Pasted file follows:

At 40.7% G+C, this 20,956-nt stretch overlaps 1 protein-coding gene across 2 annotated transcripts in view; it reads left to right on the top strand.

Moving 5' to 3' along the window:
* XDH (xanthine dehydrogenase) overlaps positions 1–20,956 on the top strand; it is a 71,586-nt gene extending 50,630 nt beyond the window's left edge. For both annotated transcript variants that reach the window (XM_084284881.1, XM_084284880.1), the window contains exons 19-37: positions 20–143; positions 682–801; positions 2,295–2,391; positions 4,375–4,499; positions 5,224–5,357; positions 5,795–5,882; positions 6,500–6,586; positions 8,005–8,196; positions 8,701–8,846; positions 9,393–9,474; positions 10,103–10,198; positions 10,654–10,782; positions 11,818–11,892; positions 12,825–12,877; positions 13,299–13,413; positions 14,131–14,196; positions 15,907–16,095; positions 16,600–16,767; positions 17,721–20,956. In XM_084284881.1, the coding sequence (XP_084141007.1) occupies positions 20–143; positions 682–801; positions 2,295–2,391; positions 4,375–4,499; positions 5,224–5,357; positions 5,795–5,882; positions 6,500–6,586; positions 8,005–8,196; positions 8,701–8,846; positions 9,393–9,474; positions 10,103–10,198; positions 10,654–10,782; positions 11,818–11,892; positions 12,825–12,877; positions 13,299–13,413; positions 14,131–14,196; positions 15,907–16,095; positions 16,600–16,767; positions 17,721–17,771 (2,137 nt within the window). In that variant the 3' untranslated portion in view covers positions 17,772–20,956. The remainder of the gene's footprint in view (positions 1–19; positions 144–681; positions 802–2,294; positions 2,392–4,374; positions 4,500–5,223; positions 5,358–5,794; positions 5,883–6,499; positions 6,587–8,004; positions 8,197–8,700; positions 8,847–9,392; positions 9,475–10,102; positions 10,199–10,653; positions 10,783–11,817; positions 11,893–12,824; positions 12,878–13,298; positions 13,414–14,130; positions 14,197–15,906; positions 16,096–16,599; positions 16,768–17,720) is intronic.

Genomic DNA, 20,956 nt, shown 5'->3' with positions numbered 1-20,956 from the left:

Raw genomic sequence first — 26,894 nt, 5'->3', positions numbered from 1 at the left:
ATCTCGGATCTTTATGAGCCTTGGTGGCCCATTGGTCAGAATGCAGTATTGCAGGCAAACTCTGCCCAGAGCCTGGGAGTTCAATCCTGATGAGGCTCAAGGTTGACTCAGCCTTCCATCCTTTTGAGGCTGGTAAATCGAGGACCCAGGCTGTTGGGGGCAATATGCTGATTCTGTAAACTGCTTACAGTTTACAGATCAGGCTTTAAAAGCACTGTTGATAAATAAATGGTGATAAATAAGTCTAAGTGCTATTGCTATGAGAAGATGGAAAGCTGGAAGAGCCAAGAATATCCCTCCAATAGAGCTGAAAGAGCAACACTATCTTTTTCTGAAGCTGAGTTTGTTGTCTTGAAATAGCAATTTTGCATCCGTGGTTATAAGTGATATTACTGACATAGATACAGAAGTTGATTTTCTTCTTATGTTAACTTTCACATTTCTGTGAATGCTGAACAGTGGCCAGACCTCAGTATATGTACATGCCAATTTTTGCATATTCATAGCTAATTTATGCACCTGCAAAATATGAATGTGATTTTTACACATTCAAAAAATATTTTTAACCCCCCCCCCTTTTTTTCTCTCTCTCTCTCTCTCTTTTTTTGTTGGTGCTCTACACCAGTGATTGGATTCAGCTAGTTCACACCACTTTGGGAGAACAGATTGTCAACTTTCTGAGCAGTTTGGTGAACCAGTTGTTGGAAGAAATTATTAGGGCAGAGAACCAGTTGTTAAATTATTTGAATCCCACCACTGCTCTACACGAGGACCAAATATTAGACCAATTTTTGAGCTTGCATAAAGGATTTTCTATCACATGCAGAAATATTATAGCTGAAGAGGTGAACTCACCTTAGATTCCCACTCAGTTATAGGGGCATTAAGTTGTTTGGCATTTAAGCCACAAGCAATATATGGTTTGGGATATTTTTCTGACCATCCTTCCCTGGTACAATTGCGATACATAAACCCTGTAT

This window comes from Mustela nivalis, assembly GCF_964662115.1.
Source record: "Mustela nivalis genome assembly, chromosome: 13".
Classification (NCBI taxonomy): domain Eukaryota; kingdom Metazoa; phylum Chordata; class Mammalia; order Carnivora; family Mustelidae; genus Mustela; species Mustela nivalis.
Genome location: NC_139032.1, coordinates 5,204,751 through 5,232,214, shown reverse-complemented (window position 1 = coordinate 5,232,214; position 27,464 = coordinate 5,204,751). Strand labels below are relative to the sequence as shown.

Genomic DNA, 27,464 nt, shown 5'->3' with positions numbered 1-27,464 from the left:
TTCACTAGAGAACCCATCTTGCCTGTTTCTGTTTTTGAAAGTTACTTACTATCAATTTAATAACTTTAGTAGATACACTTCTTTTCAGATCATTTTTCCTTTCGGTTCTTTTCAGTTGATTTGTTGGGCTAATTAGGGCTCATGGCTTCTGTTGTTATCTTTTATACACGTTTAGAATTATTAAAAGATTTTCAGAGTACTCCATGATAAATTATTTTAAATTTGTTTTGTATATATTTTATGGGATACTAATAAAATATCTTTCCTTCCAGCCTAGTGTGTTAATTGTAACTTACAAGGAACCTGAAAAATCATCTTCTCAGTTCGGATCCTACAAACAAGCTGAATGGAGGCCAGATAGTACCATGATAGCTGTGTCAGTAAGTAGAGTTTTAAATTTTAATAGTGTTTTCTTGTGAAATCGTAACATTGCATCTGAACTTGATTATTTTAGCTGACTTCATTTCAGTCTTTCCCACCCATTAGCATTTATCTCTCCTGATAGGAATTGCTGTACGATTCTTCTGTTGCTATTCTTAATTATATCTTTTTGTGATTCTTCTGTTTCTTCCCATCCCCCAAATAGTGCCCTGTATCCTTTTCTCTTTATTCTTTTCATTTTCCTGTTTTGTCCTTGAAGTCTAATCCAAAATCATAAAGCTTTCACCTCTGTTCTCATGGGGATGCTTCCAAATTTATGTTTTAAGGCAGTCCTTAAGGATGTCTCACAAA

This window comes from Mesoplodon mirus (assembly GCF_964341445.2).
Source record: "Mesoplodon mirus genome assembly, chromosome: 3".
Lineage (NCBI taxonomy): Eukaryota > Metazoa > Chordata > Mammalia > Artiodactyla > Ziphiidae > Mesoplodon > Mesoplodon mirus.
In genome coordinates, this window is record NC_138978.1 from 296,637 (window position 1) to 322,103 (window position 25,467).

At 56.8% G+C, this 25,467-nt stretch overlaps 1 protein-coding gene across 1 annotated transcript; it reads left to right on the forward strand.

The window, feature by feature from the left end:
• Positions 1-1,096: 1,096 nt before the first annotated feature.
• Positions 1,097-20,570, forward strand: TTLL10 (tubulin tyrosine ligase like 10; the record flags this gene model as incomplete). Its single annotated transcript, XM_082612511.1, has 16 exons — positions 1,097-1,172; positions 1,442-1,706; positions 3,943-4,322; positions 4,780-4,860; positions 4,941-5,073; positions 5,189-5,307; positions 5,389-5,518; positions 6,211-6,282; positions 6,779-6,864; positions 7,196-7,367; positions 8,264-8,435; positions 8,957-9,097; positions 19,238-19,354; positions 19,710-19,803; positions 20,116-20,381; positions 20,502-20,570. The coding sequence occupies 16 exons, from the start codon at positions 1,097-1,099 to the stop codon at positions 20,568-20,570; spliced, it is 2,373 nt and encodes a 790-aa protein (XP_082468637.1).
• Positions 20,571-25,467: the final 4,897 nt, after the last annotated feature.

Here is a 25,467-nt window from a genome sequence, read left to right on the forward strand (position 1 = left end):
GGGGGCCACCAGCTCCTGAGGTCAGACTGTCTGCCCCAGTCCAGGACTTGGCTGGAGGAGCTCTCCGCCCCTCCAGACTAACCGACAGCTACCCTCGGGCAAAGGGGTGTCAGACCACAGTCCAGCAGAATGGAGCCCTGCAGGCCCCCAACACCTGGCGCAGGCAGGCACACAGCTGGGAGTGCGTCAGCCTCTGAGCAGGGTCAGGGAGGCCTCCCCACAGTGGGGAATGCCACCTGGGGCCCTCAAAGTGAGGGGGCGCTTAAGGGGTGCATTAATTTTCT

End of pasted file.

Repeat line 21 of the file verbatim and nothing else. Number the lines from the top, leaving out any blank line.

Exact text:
• Positions 20,571-25,467: the final 4,897 nt, after the last annotated feature.